What Causes Systemic Change?

I got an email from a reader in regards to the posts I’ve been trading with Paul Brest. The reader suggested that some major funders believe that systemic change does not come from funding individual nonprofits and that it can only come through more comprehensive foundation programs. I’m sympathetic to this point, but I believe it is almost certainly wrong.

Over the last 20 years, hierarchical models have been collapsing and being replaced by flatter organizations and systems. I talked about this when I first described The Second Great Wave of Philanthropy in 2006. This shift is currently celebrated in the concept of The Wisdom of Crowds, but it also was evident in the collapse of the Soviet Union and the success of free markets. It is evident in the changing approach to organizational management and it is the theme of Thomas Friedman’s book The World is Flat.

In a flat heirarchy, it is most critical that the system itself is robust and has a self-reinforcing mechanism to allow the best and the brightest of the level playing field to exert the most influence. In a heirarchical system it is most important that those in charge make the correct decisions and that they are able to exert enough control over the heirarchy to execute their plans.

What I’m arguing for is a decentralization of social impact creation along with a prolonged investment into the nonprofit infrastructure so that the Wisdom of Crowds does not dissolve into The Madness of Crowds. While investing in any one nonprofit may not result in systemic change, a profound shift by major funders from contracting with nonprofits to execute the foundation’s theory of change (a hierarchical model) to investing growth capital into nonprofits that compete for grants/investments by showcasing their ability to execute high impact programs would result in radical systemic change.

I’m deeply indebted to George Overholser, of Nonprofit Finance Fund, for his paper Building is Not Buying and the many conversations he and I have had about the under-capitalization of nonprofits. What George so eloquently explained in Building is Not Buying is that there are two types of funders, those that want to buy program execution from nonprofits and those that want to invest in nonprofits in order to build them. The world of philanthropy today is dominated by two major types of funders, non-strategic Buyers who give money to nonprofits in the hope that the money will result in social good and Strategic Buyers who design their own theory of change and then contract with nonprofits to execute the various moving parts of the funder’s program. This has resulted in a nonprofit industry without access to the capital it needs to grow into self-sustaining, high impact organizations.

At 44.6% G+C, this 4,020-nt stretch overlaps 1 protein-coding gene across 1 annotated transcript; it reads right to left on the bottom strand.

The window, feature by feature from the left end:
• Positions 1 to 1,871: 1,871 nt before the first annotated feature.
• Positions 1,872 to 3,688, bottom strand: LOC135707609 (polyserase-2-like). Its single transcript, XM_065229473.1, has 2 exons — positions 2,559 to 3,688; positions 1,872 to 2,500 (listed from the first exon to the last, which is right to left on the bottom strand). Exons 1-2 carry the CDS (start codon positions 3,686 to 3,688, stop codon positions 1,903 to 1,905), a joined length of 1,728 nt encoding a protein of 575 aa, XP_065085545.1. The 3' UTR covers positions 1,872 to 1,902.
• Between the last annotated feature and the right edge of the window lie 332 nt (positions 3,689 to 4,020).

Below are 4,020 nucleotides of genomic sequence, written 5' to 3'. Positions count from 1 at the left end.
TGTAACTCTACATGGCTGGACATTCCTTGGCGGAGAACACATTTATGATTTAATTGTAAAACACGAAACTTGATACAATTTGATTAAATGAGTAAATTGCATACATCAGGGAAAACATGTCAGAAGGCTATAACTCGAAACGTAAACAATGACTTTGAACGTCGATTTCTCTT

Organizations need both customers (buyers) and investors (builders) to grow and thrive. What they are missing today are investors. They need funders who will make long term investments in the healthy growth of their organization. Success comes when a funder like the Edna McConnell Clark Foundation invests in the growth of Nurse-Family Partnership or Doris and Don Fisher invest in the Knowledge is Power Program (KIPP) as Paul Brest profiled in his recent post.

Neither of these organizations will result in systemic change by themselves. But if funders would embrace the role of investor/builder instead of the role of a designer/architect, the social impact potential of nonprofits would explode and we would achieve the systemic change that so many funders seek.


  1. Jillian Vukusich says:

    Isn’t a combination really ideal rather than one total position? I like the way Fleishman described the various positions and provided examples of Foundations as Partners, Drivers, Catalysts and, to your point, we could add Investor.

  2. Yes, as I’ve written in other posts, I think Paul and I are debating where funders place an emphasis. Funders can do a lot of things and have multi-pronged strategy. But I think that this point is a major re-orientation for philanthropy. It is not good enough to say that all different approaches are needed since one of the most critical approaches is largely absent.

    But I do agree that there is room, and a need, for many different types of players.

  3. Great post! I think you are heading in the right direction. Now lets sit down as funders and nonprofits and talk about what “to investing growth capital into nonprofits that compete for grants/investments by showcasing their ability to execute high impact programs” really looks like. See my post about the Marguerite Casey Foundation — http://nonprofitleadership601.blogspot.com/2009/01/i-love-funders-that-understand.html

  4. Heather, I totally agree. If funders are contracting with nonprofits to execute the foundation’s program, then it is understandable that the funders don’t always provide grants that fit the nonprofits needs. They are buying something from the nonprofit and customers tend to put their needs over the needs of the seller.

    However, if you are investing in an organization, then it would be just silly to give them grants that didn’t meet their needs.

    I think the model I’m laying out aligns the interests of funders and nonprofits very well.